The thriving trading post of Keth-tip-pe-can-nunk, known commonly as Tippecanoe, was established in the eighteenth century. It was at the junction of the Wabash and Tippecanoe Rivers, just seven miles north of Lafayette. In an effort to scatter the Native Americans and make room for new white settlers, the United States government razed the post in 1791. Seventeen years later, two Shawnee brothers, Tecumseh and the Prophet, rebuilt the town which became the capital of a great Native American confederacy designed to unite tribes, train warriors with a spiritual and athletic regimen, and organize a defense against the increasing presence of white settlers in the land.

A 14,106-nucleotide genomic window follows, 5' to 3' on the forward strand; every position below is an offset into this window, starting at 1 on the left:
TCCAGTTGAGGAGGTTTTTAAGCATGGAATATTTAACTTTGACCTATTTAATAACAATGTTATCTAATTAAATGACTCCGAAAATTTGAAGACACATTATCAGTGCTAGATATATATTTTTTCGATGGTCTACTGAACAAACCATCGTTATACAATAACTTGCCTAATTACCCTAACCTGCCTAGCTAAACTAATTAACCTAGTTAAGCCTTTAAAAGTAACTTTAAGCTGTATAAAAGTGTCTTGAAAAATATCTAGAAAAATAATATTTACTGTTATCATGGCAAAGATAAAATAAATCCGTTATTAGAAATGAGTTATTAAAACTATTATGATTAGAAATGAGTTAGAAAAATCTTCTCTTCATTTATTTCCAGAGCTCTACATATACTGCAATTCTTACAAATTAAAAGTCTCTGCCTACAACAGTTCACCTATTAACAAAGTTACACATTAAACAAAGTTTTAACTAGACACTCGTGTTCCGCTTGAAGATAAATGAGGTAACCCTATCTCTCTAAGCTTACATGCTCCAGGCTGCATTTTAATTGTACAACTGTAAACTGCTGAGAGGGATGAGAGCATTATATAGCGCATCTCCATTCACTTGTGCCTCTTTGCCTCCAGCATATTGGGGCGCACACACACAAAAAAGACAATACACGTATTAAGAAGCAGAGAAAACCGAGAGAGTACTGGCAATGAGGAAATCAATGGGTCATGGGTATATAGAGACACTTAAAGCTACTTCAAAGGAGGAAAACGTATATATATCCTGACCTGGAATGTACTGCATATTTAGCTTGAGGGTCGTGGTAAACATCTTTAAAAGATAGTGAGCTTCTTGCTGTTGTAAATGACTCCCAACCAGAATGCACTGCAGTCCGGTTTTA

The government grew increasingly wary of the rising power of the tribes, and General William Henry Harrison was deployed with one thousand men to destroy the town. Claiming the white men’s bullets were not going to harm the warriors, The Prophet inspired his men through fiery oratory and ordered an attack on Harrison’s troops on November 7, 1811. The white men routed their attack and broke the warriors’ spirits. Native Americans lost their footing in the fertile Midwestern lands they had roamed for thousands of years. Exploiting this military victory, William Henry Harrison, later used ” Tippecanoe and Tyler, Too” as a slogan during his presidential campaign.